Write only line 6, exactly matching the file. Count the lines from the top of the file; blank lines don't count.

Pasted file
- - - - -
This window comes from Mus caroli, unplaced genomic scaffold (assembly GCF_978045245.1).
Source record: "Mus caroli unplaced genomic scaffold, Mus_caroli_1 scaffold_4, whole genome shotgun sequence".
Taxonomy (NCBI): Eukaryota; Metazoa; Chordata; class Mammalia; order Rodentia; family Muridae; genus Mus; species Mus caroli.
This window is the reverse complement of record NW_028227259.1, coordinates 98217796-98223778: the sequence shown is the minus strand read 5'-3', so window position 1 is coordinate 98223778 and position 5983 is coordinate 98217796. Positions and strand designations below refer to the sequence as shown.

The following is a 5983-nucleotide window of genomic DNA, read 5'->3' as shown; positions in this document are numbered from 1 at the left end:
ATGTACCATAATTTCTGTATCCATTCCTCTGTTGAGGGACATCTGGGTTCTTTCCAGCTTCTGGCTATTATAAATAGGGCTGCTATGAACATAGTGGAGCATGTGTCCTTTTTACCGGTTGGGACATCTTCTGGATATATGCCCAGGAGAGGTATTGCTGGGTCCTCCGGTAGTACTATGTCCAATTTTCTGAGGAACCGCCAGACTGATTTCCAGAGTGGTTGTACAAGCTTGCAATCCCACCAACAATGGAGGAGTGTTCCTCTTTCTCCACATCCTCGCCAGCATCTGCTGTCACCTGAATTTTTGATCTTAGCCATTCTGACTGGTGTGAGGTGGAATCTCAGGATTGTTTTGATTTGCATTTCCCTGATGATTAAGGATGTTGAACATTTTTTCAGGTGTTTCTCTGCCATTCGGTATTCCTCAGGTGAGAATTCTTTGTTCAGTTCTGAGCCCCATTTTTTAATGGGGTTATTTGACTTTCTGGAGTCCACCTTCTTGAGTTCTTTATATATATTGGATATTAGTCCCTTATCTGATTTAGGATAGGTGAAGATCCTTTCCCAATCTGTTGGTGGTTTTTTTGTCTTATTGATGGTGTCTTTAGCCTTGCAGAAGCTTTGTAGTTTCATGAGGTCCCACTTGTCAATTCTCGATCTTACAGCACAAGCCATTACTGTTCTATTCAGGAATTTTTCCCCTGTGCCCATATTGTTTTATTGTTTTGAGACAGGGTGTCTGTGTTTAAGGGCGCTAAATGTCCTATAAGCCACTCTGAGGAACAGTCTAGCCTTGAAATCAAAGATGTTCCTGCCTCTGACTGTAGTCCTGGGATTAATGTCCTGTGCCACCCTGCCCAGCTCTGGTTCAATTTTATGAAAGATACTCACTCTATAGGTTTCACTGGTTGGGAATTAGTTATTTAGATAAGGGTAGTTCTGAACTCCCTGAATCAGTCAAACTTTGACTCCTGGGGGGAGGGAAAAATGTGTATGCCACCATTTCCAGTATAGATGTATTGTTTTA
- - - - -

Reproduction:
ATGTACCATAATTTCTGTATCCATTCCTCTGTTGAGGGACATCTGGGTTCTTTCCAGCTTCTGGCTATTATAAATAGGGCTGCTATGAACATAGTGGAGCATGTGTCCTTTTTACCGGTTGGGACATCTTCTGGATATATGCCCAGGAGAGGTATTGCTGGGTCCTCCGGTAGTACTATGTCCAATTTTCTGAGGAACCGCCAGACTGATTTCCAGAGTGGTTGTACAAGCTTGCAATCCCACCAACAATGGAGGAGTGTTCCTCTTTCTCCACATCCTCGCCAGCATCTGCTGTCACCTGAATTTTTGATCTTAGCCATTCTGACTGGTGTGAGGTGGAATCTCAGGATTGTTTTGATTTGCATTTCCCTGATGATTAAGGATGTTGAACATTTTTTCAGGTGTTTCTCTGCCATTCGGTATTCCTCAGGTGAGAATTCTTTGTTCAGTTCTGAGCCCCATTTTTTAATGGGGTTATTTGACTTTCTGGAGTCCACCTTCTTGAGTTCTTTATATATATTGGATATTAGTCCCTTATCTGATTTAGGATAGGTGAAGATCCTTTCCCAATCTGTTGGTGGTTTTTTTGTCTTATTGATGGTGTCTTTAGCCTTGCAGAAGCTTTGTAGTTTCATGAGGTCCCACTTGTCAATTCTCGATCTTACAGCACAAGCCATTACTGTTCTATTCAGGAATTTTTCCCCTGTGCCCATATTGTTTTATTGTTTTGAGACAGGGTGTCTGTGTTTAAGGGCGCTAAATGTCCTATAAGCCACTCTGAGGAACAGTCTAGCCTTGAAATCAAAGATGTTCCTGCCTCTGACTGTAGTCCTGGGATTAATGTCCTGTGCCACCCTGCCCAGCTCTGGTTCAATTTTATGAAAGATACTCACTCTATAGGTTTCACTGGTTGGGAATTAGTTATTTAGATAAGGGTAGTTCTGAACTCCCTGAATCAGTCAAACTTTGACTCCTGGGGGGAGGGAAAAATGTGTATGCCACCATTTCCAGTATAGATGTATTGTTTTA